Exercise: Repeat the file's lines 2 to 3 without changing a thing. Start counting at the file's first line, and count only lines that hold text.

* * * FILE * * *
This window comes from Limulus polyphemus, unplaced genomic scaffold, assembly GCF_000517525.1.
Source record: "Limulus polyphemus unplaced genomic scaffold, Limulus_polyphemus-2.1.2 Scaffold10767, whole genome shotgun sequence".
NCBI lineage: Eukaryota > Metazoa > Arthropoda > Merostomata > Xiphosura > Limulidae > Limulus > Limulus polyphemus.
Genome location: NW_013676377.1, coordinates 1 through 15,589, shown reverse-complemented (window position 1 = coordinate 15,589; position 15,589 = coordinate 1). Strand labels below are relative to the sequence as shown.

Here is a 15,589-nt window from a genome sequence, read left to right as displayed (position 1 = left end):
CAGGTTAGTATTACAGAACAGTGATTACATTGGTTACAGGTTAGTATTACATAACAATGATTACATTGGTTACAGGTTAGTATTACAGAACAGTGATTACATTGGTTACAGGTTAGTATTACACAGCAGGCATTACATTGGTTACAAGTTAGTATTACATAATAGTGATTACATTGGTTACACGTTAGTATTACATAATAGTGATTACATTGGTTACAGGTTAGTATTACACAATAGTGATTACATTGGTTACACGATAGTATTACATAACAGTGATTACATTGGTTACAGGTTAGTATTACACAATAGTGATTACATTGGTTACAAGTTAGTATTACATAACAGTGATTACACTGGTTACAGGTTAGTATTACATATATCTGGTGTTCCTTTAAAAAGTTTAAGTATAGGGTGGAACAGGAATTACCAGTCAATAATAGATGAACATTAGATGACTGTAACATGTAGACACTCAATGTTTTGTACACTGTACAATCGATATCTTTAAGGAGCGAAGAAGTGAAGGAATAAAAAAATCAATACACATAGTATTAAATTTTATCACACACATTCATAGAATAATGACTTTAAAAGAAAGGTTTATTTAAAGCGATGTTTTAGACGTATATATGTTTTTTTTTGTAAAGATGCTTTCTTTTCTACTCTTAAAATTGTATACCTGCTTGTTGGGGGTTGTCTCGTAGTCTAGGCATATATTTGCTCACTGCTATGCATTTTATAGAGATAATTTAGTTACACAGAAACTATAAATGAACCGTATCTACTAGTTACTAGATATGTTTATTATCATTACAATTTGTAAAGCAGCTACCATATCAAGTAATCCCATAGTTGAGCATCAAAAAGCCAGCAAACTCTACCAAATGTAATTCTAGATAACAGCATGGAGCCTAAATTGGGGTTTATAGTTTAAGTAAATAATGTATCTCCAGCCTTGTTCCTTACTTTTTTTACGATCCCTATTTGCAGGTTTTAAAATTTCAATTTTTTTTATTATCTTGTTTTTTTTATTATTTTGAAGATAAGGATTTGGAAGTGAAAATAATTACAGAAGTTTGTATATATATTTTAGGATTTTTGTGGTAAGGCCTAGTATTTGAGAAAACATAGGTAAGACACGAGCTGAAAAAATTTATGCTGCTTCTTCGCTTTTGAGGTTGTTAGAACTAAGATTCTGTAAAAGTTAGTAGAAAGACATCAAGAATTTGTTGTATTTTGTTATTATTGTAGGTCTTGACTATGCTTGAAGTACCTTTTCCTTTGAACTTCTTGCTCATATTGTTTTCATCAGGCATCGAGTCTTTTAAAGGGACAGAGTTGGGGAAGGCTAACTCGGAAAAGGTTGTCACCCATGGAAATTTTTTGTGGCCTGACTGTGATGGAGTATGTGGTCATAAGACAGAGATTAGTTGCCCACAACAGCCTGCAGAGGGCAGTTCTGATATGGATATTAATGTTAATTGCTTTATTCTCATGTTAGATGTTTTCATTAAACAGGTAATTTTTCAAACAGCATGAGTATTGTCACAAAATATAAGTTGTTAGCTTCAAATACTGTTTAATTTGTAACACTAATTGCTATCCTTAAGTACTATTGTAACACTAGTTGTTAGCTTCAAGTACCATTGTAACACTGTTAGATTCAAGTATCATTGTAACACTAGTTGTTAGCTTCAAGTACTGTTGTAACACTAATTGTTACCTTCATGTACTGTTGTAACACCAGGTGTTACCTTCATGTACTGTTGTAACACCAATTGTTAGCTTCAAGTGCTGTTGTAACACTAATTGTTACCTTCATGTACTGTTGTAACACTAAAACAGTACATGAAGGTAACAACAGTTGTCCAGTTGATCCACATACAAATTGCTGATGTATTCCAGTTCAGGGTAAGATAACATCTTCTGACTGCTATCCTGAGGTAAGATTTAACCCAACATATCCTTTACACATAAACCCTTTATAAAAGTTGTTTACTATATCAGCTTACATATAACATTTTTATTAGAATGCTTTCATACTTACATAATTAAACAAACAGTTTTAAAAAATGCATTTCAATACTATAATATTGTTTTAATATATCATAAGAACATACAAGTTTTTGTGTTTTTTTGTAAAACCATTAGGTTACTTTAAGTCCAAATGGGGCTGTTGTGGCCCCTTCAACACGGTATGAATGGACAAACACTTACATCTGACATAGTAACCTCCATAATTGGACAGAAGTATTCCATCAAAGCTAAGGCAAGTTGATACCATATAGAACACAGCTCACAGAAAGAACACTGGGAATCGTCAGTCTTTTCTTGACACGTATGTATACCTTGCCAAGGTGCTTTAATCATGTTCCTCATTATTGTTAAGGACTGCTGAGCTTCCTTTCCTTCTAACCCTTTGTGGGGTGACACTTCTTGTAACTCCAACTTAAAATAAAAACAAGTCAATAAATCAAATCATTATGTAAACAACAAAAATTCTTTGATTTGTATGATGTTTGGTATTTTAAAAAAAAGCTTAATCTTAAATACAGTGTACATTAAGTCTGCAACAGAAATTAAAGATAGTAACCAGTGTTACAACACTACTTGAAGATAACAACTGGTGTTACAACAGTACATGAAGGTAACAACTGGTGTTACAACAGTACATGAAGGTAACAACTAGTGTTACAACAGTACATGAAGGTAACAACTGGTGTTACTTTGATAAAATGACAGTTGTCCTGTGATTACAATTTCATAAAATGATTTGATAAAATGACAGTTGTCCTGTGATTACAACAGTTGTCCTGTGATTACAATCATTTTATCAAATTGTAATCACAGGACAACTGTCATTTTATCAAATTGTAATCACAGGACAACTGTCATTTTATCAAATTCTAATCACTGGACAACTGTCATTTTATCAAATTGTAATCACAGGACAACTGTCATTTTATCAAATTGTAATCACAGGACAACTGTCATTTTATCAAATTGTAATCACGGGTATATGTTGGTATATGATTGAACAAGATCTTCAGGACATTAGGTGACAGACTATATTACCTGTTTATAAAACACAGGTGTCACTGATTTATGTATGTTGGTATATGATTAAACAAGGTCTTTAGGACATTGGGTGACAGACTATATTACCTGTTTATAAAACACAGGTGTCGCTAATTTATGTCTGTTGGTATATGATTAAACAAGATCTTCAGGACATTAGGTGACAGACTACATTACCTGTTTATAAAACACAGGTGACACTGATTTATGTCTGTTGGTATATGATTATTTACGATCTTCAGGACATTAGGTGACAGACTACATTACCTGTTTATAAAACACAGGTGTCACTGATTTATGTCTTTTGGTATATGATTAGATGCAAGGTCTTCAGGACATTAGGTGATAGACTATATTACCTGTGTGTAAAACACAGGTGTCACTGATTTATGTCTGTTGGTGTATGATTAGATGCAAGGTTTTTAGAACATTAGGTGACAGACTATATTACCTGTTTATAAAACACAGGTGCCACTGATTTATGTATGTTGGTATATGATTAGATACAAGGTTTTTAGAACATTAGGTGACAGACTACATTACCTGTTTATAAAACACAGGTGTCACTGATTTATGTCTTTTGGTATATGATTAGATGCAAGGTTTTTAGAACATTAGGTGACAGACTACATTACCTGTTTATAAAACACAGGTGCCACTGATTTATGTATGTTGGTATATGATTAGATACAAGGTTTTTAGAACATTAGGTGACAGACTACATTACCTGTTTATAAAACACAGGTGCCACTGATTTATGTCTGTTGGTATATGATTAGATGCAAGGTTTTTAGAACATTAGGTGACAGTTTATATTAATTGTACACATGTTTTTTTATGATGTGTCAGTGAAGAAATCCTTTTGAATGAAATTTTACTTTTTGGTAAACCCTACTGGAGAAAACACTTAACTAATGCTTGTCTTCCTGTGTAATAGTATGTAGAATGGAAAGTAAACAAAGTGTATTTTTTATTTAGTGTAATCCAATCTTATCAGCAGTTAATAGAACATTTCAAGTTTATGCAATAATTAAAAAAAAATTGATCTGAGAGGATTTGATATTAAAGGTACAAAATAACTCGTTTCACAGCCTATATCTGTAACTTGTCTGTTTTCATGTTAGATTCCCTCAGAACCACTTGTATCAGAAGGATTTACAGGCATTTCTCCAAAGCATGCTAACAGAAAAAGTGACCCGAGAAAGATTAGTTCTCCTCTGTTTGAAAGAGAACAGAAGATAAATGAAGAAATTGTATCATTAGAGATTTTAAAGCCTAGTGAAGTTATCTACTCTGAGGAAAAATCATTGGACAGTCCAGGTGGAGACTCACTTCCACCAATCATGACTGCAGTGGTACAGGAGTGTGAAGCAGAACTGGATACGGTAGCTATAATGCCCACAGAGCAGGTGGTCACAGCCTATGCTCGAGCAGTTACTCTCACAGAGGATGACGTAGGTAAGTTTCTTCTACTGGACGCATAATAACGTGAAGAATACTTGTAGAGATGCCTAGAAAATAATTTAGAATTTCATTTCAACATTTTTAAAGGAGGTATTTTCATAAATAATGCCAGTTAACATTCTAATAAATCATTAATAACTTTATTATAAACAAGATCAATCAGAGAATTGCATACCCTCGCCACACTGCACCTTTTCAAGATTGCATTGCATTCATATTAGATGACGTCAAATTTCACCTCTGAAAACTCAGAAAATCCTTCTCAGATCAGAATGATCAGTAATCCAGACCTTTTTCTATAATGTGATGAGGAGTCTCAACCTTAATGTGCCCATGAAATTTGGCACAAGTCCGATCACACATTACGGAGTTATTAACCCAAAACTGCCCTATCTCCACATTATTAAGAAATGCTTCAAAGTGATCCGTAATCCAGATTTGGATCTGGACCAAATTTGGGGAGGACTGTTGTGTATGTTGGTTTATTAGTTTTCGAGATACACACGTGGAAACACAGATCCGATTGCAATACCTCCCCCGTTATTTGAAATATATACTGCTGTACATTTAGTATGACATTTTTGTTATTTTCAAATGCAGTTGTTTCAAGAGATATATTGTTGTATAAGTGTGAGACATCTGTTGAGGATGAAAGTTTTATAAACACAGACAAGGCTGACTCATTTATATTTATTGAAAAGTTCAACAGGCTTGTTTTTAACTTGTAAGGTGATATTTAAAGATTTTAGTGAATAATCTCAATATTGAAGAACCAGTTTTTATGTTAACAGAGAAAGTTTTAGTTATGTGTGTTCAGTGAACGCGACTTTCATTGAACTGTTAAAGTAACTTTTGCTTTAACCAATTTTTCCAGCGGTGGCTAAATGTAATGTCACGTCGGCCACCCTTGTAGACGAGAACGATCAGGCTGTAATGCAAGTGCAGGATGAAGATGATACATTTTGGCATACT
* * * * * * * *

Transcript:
Source record: "Limulus polyphemus unplaced genomic scaffold, Limulus_polyphemus-2.1.2 Scaffold10767, whole genome shotgun sequence".
NCBI lineage: Eukaryota > Metazoa > Arthropoda > Merostomata > Xiphosura > Limulidae > Limulus > Limulus polyphemus.